The Bible speaks to lies in the 9th Commandment:
If a lie is a "false witness" (which it certainly is), then it is forbidden.
Jesus called Himself "the Truth", and as CHRISTIANS, we are to be emulating Christ in everything we do.
Ananias and Sapphira were killed for telling a "white lie." They sold a piece of land and told everyone that they were giving all the money to the church. However, they actually kept back some. Peter says they were punished not for keeping their money, but for for lying about it.
Lying is characteristically condemned in general, but in a few rare specific cases it's actually the right thing to do. A notable example is when Rehab directly lied to her people for the protection of the Jewish spies.
The morality of her lie was never even questioned. The Bible commends her as trusting God.
This fits very well with Jesus' explanation that the law and the prophets are fulfilled in the command to love the Lord with all your heart and your neighbor as yourself.
It is exceedingly rare that telling a lie is loving to your neighbor and proceeds from a heart that isn't being self-serving, but it can happen and at that point it is appropriate to lie.
This is a perfect example of the distinction between the letter of the law and the spirit of the law.
In Islam, for example, charging interest is completely prohibited. The spirit of that law is to prevent usury, which abuses the poor who might take a loan in desperation only to find themselves enslaved by it to a merciless lender. Yet because of the nature of law in Islam, regardless of the spirit of the law, there is no interest allowed, period. It neglects the fact that loans can be a mutually beneficial and necessary arrangement to fund business transactions or allow a person to buy a house with enough time to actually live in it. Muslims had to invent an entire banking system that relies on shareholding rather than interest in order to be compliant with the laws of Islam.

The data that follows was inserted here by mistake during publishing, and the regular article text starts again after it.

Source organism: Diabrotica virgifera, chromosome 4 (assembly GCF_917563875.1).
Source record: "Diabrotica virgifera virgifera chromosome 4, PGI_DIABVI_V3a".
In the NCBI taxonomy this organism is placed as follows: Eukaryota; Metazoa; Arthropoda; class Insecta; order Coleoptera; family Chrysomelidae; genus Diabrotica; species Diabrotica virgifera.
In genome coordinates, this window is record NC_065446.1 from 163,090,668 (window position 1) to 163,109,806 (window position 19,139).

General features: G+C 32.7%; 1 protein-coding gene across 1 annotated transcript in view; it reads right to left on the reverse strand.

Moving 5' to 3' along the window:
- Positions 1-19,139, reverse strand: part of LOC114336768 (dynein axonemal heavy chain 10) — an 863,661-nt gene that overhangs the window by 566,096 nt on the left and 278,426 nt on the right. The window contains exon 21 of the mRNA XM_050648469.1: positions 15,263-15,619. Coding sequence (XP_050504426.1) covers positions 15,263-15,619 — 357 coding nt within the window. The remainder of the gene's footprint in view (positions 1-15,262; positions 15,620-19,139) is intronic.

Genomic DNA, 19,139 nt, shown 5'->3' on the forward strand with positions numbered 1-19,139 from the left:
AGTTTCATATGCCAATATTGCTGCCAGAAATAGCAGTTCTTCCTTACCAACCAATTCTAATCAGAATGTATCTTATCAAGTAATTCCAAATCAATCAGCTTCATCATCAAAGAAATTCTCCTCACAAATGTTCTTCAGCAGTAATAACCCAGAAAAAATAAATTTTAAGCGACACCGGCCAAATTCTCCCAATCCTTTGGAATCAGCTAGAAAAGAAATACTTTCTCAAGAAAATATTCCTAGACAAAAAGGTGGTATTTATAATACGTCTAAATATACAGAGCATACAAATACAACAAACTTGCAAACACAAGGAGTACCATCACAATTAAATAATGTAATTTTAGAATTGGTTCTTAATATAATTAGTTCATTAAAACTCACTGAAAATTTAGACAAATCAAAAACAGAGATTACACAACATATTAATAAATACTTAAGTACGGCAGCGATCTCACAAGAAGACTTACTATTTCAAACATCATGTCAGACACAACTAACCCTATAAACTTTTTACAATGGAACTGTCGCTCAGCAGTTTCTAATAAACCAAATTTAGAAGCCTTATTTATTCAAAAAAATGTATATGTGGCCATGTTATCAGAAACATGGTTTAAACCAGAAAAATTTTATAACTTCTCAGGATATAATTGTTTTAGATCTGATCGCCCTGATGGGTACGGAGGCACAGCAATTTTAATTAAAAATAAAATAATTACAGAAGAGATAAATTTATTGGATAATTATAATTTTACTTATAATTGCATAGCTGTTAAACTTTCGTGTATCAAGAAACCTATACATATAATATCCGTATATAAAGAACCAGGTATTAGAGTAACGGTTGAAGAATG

Christianity is completely different. Jesus regularly violated the letter of the law regarding the Sabbath, but never once violated the spirit of it. Jesus regularly made himself unclean by kosher and temple standards through his interaction with people with skin diseases, adulterers, and so on, but never violated the spirit of cleanliness. His "uncleanliness" was to make many clean!
By extension, this means that there will be places where lying must or should occur, and even places where lying is simply inconsequential. For example, actors must "lie" by profession as a part of getting into character who will say things they don't mean or believe, yet acting is a morally neutral event. You can take pedantic views of lying out to the nth degree. What about getting an answer wrong on a test and incidentally saying something false? What about saying something that is true at one level of precision but false at another, like "I live 5 miles away" when you really live 4.9685744834 miles away? Let's get more ridiculous! That distance is constantly changing on a quantum level. It's actually a logical impossibility to create an air-tight falsehood-free statement in every scenario. By this point I hope I've reduced that idea to absurdity.
So to bring it all back together,
Thus the conclusion is: Lying is permitted when it actually serves to love God and neighbor, which is very rare. Additionally, if the falsehood was spoken in good faith without intention to deceive it's probably not sin either.
Ultimately, this is detailed for the sake of answering the question, but on a practical basis, the average believer probably would be best served by seeking the grace rid themselves of uncontroversially sinful dishonesty, and confessing and receiving forgiveness for those instances when they do sin.